Uncovering SA's education innovators

The South African education system is underperforming. In Grade 4 "more than half of our students cannot read for meaning and interpretation and a third are completely illiterate in any language". Secondary school is not better off with "80% of our Grade nine pupils achieving results at a Grade 5 level in Mathematics with the backlog starting in Grades 1 to 3".
"The poor outcomes of our education system have driven a huge and promising response from South Africans to develop innovative models to improve both the quality and outcomes of the system," said Dr Francois Bonnici, Director of the Bertha Centre for Social Innovation and Entrepreneurship.

Image courtesy of Shine Literacy
Image courtesy of Shine Literacy
click to enlarge
Recognising this response all over the country, the Bertha Centre, a specialised unit at the UCT's Graduate School of Business (GSB), will this month be launching the first South African Education Innovator's Review. The publication will showcase innovations in the education sector which have proved their impact in addressing the key challenge of improving access to quality education for those that need it most.

"We've uncovered what is being done by over 120 programmes to address the challenges in the education sector. This research was then taken deeper by identifying the components of these models that have impacted the system in order to share the learnings of the innovations in our publication," continued Dr Bonnici.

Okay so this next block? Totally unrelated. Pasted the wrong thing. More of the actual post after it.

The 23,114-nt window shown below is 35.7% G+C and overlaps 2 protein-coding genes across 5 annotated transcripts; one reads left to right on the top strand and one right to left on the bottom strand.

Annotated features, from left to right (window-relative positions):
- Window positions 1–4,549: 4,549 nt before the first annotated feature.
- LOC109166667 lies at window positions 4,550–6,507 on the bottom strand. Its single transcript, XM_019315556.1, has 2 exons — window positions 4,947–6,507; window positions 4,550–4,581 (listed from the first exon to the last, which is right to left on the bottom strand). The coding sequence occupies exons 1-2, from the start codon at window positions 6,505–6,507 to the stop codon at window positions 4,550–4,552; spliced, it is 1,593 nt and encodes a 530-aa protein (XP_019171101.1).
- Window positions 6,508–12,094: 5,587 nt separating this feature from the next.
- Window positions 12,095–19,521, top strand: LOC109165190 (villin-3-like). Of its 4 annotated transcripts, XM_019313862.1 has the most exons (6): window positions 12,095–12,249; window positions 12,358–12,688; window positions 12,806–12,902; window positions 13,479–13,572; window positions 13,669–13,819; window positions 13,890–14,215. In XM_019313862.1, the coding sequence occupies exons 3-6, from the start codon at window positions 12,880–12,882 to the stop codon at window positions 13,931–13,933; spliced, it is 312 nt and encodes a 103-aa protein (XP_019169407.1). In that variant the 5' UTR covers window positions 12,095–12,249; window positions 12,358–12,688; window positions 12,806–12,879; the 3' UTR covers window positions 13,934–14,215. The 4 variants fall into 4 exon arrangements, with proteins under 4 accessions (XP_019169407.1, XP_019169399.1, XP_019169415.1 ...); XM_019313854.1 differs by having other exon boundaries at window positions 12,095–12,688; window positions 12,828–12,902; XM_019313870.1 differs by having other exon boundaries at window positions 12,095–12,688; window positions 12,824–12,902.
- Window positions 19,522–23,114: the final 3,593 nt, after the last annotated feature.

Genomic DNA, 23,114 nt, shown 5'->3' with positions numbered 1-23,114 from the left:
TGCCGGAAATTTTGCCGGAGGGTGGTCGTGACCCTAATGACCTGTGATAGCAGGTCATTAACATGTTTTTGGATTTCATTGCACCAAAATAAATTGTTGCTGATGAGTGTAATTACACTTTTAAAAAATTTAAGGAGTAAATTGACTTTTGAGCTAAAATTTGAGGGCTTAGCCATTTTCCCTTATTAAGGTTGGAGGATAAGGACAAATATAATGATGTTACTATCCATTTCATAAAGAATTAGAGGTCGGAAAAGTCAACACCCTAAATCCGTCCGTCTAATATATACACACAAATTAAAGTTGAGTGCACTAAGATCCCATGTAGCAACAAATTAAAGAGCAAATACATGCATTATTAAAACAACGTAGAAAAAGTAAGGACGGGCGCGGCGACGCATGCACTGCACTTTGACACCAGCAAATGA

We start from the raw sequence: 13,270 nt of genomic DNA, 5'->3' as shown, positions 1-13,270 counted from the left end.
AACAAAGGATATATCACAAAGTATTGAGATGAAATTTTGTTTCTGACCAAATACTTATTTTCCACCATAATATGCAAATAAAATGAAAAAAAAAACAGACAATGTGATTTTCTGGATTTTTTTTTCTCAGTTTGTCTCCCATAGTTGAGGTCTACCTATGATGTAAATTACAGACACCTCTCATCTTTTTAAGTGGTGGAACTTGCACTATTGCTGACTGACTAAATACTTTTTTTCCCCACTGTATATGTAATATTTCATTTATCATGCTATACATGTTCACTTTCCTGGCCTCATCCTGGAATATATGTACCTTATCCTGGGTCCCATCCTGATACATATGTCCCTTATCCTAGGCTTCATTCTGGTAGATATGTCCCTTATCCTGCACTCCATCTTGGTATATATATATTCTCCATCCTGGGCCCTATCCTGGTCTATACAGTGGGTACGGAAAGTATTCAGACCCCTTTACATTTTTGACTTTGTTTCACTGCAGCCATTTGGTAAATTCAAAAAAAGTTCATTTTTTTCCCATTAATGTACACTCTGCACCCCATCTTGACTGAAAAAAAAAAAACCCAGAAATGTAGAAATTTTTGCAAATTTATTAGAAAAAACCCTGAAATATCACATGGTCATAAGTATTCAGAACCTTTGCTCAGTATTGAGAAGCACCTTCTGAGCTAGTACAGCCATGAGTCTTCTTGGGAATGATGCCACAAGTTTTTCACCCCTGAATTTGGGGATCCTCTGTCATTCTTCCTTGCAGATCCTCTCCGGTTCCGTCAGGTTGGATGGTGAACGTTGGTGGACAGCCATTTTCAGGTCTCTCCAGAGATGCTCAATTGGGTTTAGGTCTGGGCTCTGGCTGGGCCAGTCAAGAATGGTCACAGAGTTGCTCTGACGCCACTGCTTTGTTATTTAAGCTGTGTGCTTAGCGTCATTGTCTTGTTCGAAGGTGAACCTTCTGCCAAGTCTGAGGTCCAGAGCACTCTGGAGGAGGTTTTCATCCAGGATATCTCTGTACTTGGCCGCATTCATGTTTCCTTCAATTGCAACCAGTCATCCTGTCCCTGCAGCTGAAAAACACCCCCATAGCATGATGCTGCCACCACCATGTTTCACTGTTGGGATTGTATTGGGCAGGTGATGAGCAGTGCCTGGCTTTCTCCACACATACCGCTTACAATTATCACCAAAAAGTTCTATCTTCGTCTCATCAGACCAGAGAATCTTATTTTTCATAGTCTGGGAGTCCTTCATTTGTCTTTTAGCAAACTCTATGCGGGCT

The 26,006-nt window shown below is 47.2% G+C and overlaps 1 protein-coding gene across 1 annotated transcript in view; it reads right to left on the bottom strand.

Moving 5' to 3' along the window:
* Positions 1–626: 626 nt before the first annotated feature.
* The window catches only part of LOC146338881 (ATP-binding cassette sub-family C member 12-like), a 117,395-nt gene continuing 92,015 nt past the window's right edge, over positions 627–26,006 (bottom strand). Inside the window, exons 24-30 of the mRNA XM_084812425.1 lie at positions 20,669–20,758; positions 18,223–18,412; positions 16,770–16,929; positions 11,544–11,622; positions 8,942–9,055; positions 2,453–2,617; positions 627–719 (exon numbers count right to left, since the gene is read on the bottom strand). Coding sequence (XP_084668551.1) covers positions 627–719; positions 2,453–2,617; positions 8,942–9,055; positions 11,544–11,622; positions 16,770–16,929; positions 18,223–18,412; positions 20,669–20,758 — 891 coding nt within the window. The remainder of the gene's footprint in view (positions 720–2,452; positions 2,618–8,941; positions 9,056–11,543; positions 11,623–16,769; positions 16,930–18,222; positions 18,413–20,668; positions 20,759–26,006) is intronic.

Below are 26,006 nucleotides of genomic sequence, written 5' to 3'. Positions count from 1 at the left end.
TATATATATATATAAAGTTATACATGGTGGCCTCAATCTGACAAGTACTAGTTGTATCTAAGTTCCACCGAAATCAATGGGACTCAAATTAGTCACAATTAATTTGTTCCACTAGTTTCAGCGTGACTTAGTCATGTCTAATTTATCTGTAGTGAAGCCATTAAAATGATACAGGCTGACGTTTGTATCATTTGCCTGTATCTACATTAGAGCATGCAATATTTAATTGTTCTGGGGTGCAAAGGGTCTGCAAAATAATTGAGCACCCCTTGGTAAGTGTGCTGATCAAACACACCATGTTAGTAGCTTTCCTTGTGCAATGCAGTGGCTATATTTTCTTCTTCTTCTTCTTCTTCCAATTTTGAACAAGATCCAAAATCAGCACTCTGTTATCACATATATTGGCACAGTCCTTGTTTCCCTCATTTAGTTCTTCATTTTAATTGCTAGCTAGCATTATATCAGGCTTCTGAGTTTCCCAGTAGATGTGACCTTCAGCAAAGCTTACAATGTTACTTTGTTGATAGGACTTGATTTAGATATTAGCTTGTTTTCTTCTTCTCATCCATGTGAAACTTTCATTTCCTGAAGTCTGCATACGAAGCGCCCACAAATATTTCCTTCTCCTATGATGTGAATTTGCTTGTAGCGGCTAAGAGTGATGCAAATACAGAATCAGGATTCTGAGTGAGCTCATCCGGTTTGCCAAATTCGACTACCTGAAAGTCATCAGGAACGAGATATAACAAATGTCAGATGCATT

Professor Jonathan Jansen, who wrote the Review's foreword, said, "Innovative cultures do not emerge from teaching and learning environments that are risk-averse, test-driven, teacher-centred, authority-based and that value rote learning over experiential thinking."

The review has seven chapters that explore various programmes from across the country adopting innovative approaches along the learner's full journey, from cradle to career: taking in early childhood development (ECD), examining the acquisition of vital skills in literacy and numeracy, then building on these foundations in Maths and Science, and mapping the pathway that links what we learn in the classroom to what we implement in the workplace, and in society. The curated case studies and snapshots of 'innovations to watch' further help to illustrate what is possible in terms of impact.

"This Review shines a spotlight on the sometimes under-recognised role that frontline actors who interact directly with learners, school and communities can play, and on the hope that lies in their stories. We trust that readers will be inspired to support these organisations and embark on their own journey to support education in our country," concluded Louise Albertyn and Camilla Swart, who co-authored the publication with Bonnici.

A free electronic version of the review will be available online from the 23rd September 2015 on the Bertha Centre's website, alternatively those who prefer hard copies can pick one up from the Centre's offices at the GSB, 9 Portswood Road, Green Point, V&A Waterfront, Cape Town.

9 Oct 2015 11:21

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